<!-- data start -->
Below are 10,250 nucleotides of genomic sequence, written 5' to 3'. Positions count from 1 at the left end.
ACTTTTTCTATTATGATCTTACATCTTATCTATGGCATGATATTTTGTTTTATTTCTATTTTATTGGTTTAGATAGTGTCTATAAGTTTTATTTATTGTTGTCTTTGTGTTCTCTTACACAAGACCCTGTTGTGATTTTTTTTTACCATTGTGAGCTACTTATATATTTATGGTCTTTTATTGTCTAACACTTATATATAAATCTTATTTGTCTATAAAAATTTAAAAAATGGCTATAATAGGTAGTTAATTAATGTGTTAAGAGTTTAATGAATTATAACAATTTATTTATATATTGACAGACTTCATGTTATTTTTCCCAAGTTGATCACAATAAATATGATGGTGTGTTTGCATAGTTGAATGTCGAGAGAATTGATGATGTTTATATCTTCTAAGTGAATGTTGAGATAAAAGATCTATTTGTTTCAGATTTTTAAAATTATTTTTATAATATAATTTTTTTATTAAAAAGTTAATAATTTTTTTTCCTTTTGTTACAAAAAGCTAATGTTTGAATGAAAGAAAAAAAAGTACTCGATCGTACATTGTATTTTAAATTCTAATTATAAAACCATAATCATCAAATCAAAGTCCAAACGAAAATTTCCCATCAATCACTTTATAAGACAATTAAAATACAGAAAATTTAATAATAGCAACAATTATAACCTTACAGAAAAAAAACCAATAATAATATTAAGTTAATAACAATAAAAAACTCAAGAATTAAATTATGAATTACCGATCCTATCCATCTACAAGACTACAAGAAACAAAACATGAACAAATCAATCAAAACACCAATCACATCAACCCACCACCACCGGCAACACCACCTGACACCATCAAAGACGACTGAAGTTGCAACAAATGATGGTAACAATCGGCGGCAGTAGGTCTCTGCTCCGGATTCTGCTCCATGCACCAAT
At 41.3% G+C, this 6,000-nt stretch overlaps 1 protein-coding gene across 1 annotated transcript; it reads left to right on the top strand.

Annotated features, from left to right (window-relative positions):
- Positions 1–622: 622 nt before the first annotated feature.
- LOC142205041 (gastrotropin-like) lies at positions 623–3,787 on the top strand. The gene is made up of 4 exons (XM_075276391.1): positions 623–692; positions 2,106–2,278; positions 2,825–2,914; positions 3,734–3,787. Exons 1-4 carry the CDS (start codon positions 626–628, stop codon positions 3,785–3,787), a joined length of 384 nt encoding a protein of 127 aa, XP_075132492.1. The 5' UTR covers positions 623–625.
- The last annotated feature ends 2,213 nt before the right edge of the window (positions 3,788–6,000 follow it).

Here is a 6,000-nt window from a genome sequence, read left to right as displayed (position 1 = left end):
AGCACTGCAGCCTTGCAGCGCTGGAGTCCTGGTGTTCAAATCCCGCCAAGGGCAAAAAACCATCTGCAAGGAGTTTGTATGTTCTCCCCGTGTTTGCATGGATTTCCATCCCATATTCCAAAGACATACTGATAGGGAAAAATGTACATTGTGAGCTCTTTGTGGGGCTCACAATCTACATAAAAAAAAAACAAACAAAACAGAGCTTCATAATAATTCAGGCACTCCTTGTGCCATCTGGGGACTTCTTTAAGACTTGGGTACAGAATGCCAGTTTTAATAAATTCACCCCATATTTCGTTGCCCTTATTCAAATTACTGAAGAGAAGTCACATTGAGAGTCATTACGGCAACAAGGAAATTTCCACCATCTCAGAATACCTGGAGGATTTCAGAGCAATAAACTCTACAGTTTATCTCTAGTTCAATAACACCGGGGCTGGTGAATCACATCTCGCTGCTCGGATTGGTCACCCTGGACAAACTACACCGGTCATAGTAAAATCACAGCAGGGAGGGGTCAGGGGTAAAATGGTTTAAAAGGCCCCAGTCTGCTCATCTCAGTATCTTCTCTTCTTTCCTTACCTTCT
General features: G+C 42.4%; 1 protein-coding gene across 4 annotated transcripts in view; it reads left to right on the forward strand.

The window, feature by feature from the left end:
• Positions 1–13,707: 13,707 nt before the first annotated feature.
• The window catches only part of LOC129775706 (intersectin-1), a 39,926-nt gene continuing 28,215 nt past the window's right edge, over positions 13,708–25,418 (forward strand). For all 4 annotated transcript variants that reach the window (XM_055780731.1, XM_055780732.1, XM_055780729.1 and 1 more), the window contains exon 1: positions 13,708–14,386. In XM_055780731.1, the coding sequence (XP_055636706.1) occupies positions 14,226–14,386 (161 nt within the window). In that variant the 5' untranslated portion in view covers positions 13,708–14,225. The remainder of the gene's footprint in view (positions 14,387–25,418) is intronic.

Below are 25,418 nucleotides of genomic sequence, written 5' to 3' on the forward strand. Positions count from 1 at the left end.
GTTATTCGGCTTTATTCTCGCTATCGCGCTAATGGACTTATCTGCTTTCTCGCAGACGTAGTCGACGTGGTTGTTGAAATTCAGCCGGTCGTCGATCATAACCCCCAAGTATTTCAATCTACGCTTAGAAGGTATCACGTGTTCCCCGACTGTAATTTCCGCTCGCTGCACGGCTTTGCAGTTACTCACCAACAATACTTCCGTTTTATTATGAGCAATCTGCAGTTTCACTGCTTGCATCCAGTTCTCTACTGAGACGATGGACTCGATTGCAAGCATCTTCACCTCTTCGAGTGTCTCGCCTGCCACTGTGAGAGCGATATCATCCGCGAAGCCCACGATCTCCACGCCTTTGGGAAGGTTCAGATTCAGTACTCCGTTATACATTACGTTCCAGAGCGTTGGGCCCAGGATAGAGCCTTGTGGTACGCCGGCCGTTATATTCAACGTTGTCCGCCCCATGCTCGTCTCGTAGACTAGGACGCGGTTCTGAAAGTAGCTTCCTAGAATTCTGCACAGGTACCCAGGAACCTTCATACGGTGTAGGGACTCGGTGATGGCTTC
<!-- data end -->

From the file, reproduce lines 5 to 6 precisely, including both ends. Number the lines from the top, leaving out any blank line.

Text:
- Positions 1–622: 622 nt before the first annotated feature.
- LOC142205041 (gastrotropin-like) lies at positions 623–3,787 on the top strand. The gene is made up of 4 exons (XM_075276391.1): positions 623–692; positions 2,106–2,278; positions 2,825–2,914; positions 3,734–3,787. Exons 1-4 carry the CDS (start codon positions 626–628, stop codon positions 3,785–3,787), a joined length of 384 nt encoding a protein of 127 aa, XP_075132492.1. The 5' UTR covers positions 623–625.